Manual Valves

Manual pneumatic valves are used to operate and control pneumatic actuators, cylinders and valves. These are generally in 3 way 2 position, 5 way 2 position and 5 way 3 position configurations depending upon the system and set up. They have many different configurations for operation such as lever, button, toggle, roller and much more. Generally the port size chosen would be equivalent to what the port size is in the actuator or cylinder that the valve will be controlling. Normal sizes are M5, 1/8", 1/4", 3/8" and 1/2" BSP (with 1/8" & 1/4" been the most common). These are available in Geelong with same day despatch into Melbourne and surrounding suburbs.

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  • Types of pneumatic manual control valves

    There are a number of different types of pneumatic control valves for different systems.

    Ball valves - a simple manual control valve that is a ball with a hole bored through it to regulate the flow of air. A quick and simple way to shut off the flow of gas.

    Globe valves - a precision valve with a linear motion, suitable for controlling the flow of air or gas.

    Butterfly valves - a manual control valve used to regulate the flow of air or gas in large pipe systems.

    Diaphragm valves - another manual control valve that uses a flexible diaphragm to regulate the flow of air or gas. They are commonly used in applications where precise control is required.
  • Purpose of a pneumatic manual control valve

    Pneumatic manual control valves are used to control the flow of compressed air or gas in a pneumatic system. They are manually controlled by a user for precise control over the volume of air or gas flowing through the system. They can control the speed and direction of pneumatic actuators; control the flow of air or gas in a pipeline; regulate the temperature or level of a fluid in an industrial process; provide an emergency shut-off feature in case of a system failure or malfunction.
  • Why buy a manual control valve?

    Often manual control valves are less expensive than automatic valves. They are much simpler to operate than an automatic valve and are more reliable and less likely to fail. Also, in the event of an emergency, and if power fails, a manual valve can still shut off the system and prevent damage and injury.
  • How do manual control valves work?

    Manual Pneumatic control valves use compressed air to regulate and control the flow of a fluid through a pipeline system. By using a combination of mechanical components and compressed air, they open or close a valve, blocking or allowing the flow of liquid.
    An actuator is part of the valve that responds to changes in air pressure, opens and closes the valve. It is connected to a control valve body that contains the disc or plugs that regulate the flow of liquid.
    When air pressure is applied to the actuator, it pushes a piston or diaphragm, which opens or closes the valve.
    The flow of liquid through the valve is also controlled by the position of the disc or plug. This can be adjusted by changing the air pressure in the actuator.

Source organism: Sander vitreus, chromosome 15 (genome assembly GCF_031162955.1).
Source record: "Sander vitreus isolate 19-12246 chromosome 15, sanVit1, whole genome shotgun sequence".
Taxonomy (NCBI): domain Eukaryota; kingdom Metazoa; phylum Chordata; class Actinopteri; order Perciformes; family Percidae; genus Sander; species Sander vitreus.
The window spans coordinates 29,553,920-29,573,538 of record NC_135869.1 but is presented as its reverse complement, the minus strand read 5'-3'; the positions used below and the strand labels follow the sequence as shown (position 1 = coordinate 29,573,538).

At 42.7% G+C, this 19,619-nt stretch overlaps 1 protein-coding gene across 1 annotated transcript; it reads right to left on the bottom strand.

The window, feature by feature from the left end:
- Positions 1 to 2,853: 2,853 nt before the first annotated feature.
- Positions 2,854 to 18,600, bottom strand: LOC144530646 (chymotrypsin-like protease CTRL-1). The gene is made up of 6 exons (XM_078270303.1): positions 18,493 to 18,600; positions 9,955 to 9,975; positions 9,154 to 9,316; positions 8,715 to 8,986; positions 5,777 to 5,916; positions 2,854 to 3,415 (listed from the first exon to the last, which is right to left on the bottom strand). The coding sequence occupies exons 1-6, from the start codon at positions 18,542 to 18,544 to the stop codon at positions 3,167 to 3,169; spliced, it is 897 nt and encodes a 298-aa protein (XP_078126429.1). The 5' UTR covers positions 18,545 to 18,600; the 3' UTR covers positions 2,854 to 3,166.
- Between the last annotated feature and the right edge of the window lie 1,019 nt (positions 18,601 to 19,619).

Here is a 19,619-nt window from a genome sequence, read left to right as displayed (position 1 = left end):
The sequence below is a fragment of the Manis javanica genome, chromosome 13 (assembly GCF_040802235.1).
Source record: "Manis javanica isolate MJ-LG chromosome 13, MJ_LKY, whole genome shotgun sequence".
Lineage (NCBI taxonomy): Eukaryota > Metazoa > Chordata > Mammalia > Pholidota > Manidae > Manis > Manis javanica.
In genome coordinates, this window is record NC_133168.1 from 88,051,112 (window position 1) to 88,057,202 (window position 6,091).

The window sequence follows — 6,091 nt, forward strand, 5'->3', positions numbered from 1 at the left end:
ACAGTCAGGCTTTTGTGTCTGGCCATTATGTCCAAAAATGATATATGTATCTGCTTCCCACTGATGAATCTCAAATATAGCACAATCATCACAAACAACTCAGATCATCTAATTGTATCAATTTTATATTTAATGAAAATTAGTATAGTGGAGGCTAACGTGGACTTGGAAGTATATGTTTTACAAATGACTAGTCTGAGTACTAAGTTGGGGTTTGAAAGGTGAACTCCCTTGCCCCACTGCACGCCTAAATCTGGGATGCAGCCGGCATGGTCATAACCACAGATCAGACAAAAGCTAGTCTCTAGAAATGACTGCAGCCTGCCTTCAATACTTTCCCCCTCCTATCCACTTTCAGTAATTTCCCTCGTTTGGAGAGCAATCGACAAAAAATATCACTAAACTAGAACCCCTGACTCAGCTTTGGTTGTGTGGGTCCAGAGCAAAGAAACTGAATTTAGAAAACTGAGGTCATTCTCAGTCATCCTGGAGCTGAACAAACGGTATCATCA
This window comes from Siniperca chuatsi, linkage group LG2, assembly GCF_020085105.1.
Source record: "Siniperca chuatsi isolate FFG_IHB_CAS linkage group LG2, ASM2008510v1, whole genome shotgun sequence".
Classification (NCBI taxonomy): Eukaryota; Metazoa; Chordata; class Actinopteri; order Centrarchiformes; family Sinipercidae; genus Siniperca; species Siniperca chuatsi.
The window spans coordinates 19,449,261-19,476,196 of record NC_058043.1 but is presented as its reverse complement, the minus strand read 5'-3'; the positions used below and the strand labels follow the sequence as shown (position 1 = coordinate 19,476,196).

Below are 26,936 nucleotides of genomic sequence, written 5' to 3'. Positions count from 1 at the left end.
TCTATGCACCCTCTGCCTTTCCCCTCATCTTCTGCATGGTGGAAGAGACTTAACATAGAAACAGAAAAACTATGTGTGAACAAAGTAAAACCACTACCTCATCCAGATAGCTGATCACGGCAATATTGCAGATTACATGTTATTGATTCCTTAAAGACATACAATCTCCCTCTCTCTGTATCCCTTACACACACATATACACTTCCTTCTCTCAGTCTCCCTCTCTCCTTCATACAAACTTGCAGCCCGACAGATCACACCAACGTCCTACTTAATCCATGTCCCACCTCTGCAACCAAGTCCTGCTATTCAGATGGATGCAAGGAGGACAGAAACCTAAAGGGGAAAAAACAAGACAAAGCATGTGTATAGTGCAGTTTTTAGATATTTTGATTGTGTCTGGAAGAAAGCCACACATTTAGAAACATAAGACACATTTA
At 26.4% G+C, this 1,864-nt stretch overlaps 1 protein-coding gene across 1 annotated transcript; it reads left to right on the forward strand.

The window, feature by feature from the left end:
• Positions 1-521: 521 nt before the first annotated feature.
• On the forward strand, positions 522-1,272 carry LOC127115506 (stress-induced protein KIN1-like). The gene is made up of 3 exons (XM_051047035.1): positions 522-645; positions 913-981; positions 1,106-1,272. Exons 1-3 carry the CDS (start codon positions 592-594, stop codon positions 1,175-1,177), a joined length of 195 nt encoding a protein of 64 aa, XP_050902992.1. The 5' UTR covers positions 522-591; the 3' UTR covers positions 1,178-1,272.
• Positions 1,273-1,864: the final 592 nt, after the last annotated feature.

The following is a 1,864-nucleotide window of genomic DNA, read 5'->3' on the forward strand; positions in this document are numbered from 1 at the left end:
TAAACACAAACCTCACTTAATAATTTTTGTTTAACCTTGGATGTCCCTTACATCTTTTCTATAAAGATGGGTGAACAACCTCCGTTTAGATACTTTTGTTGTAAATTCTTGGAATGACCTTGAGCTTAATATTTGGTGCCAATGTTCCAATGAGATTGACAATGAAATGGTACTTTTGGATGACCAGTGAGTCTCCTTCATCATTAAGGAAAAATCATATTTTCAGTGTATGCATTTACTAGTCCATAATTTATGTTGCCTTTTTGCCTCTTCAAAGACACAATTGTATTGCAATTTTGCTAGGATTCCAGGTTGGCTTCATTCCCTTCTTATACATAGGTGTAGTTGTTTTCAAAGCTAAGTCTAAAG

Pneumatic control valves are most commonly used in industrial applications where precise control of liquids is required. They’re also relatively easy to operate and maintain, and they’re less expensive than electric or hydraulic valves.
  • How do you correctly install a manual control valve?

    There are a number of steps to follow if you wish to install a manually operated pneumatic control valve.
    Choose the right type of valve: Make sure the type of valve you’re installing is the right valve for the job. Factors such as maximum pressure and temperature, what flow rate you want and the type of liquid being controlled will influence the kind of valve you install.
    Mounting the valve: Mount the valve in a suitable position, preferably close to the process line, to ensure accurate control.
    Connect the air supply: Connect your air supply to the valve’s actuator. Also, install a pressure regulator, a filter and a lubricator upstream from the valve to ensure the supply of clean, lubricated air.
    Connect the process piping: Connect the piping to the inlet and outlet of the valve. Make sure the valve is installed in the correct liquid flow direction.
    Calibration: Using a hand-held calibrator or a digital valve positioner, set the desired actuator pressure for the required valve position.
    Check for leaks: Very important. Check for leaks to avoid malfunctions and to ensure efficiency is maintained.
    Commissioning: Once you have installed and calibrated the valve, and checked for leaks, test the valve’s responses to changes in the control signal, to make sure the valve is working correctly.
    Maintenance: Once all of the above has been completed successfully, and the valve is working to specifications, ongoing maintenance, as per the manufacturer's specification, should be carried out. Do this at regular intervals over the life of the valve.
  • How long will my product take to get to me? 

    This depends upon where you are based and the freight method chosen. If the express freight option is selected it is usually next day delivery to metropolitan areas in Australia for under 5kg. If free freight has been selected it will go by road freight which can be anywhere from 1 to 10 days depending upon your location. It usually averages 3 days.
  • Do manual control valves come with a warranty?

    All of our products come standard with a 12 month warranty. The good news is we have very strict quality controls and all valves leave our warehouse tested (full material and testing certificates to API598 are available) and inspected so there are rarely any issues. Also once your valve is in and operating it will most likely continue to do so for a very long time.